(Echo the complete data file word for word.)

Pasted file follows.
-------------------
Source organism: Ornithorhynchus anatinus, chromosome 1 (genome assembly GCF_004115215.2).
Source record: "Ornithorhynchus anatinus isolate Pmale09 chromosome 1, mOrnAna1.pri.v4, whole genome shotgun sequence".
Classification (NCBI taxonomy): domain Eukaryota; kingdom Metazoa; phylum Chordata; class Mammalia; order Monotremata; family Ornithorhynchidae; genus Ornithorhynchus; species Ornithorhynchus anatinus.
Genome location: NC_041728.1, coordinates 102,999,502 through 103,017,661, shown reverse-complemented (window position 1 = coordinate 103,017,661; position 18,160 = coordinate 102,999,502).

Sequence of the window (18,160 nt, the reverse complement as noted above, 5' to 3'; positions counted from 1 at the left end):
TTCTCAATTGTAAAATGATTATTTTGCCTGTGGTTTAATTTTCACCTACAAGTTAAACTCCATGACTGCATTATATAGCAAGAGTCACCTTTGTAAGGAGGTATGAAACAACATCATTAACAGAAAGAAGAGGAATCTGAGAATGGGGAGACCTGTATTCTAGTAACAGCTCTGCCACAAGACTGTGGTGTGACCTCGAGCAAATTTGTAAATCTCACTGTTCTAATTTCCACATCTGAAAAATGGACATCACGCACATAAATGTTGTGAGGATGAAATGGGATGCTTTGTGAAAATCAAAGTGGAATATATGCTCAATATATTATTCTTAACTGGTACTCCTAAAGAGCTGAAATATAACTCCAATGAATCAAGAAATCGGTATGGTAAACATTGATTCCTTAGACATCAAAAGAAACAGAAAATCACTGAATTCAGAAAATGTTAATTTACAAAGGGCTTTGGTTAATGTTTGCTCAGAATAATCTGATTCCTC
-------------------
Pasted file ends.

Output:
Source organism: Ornithorhynchus anatinus, chromosome 1 (genome assembly GCF_004115215.2).
Source record: "Ornithorhynchus anatinus isolate Pmale09 chromosome 1, mOrnAna1.pri.v4, whole genome shotgun sequence".
Classification (NCBI taxonomy): domain Eukaryota; kingdom Metazoa; phylum Chordata; class Mammalia; order Monotremata; family Ornithorhynchidae; genus Ornithorhynchus; species Ornithorhynchus anatinus.
Genome location: NC_041728.1, coordinates 102,999,502 through 103,017,661, shown reverse-complemented (window position 1 = coordinate 103,017,661; position 18,160 = coordinate 102,999,502).

Sequence of the window (18,160 nt, the reverse complement as noted above, 5' to 3'; positions counted from 1 at the left end):
TTCTCAATTGTAAAATGATTATTTTGCCTGTGGTTTAATTTTCACCTACAAGTTAAACTCCATGACTGCATTATATAGCAAGAGTCACCTTTGTAAGGAGGTATGAAACAACATCATTAACAGAAAGAAGAGGAATCTGAGAATGGGGAGACCTGTATTCTAGTAACAGCTCTGCCACAAGACTGTGGTGTGACCTCGAGCAAATTTGTAAATCTCACTGTTCTAATTTCCACATCTGAAAAATGGACATCACGCACATAAATGTTGTGAGGATGAAATGGGATGCTTTGTGAAAATCAAAGTGGAATATATGCTCAATATATTATTCTTAACTGGTACTCCTAAAGAGCTGAAATATAACTCCAATGAATCAAGAAATCGGTATGGTAAACATTGATTCCTTAGACATCAAAAGAAACAGAAAATCACTGAATTCAGAAAATGTTAATTTACAAAGGGCTTTGGTTAATGTTTGCTCAGAATAATCTGATTCCTC